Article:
I have taken photographs illustrating the progressive destruction of the roadsides and verges of the main commuting route for residents of Pagham.
They show just one example of many and will come as no surprise to the regular users of this road. The fact such recent repair work can be destroyed so quickly will also come as no surprise.
For the benefit of those fortunate enough not to have to use this road, the gouging out of the roadsides is caused because, as well as the usual cars and bicycles, this narrow winding road also has to support articulated lorries, buses and large agricultural vehicles resulting in the wheels of said vehicles spilling over the edges of the road.
It was with interest, therefore, that I read last week that Hallam Land Management Ltd are offering a £100,000 bond for measures to Pagham Road. Let us be clear, this sweetener is being offered days before the Arun District Council development control committee meeting takes place to decide on Hallam’s second attempt to build at least 300 homes on Hook Lane field.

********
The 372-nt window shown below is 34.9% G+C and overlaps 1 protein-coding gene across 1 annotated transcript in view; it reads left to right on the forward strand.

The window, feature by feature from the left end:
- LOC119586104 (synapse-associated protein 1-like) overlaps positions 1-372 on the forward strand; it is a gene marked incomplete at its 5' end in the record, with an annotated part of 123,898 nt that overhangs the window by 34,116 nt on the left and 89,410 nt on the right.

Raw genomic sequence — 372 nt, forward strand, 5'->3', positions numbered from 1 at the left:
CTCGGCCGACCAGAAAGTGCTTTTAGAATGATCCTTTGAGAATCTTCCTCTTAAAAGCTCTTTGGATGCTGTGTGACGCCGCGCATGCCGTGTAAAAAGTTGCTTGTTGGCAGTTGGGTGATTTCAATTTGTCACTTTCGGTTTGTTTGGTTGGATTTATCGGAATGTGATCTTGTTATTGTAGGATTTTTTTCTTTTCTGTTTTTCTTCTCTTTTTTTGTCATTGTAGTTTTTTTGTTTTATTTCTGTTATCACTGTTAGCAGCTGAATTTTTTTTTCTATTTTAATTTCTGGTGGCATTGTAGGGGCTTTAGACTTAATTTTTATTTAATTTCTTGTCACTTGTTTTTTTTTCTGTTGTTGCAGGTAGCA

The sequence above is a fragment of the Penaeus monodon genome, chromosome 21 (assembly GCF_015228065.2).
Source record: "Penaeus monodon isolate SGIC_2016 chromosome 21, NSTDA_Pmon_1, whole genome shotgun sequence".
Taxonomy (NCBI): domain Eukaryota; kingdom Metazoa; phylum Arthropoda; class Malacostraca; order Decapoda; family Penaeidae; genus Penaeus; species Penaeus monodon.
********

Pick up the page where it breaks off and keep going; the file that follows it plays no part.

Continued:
This is because their first application was refused in October, 2018, due to: ‘increased vehicle movements…will exacerbate the capacity issues on the local highway network…’
This second application is almost the same as the first. I read that the clerk for Pagham Parish Council was still unhappy with the new application. She is absolutely right. The bond being offered is for signs to warn of speeding.
Speeding is a problem on a lot of roads here and throughout the county. And more signage to try and control it could be good.
However, it is the nature of Pagham Road coupled with the size and volume of traffic which causes the accidents, delays and its degrading condition.
However, there is a glimmer of hope in the form of regime change. The new politicians are now having to confront ingrained forces.
Carlton Avenue, Rose Green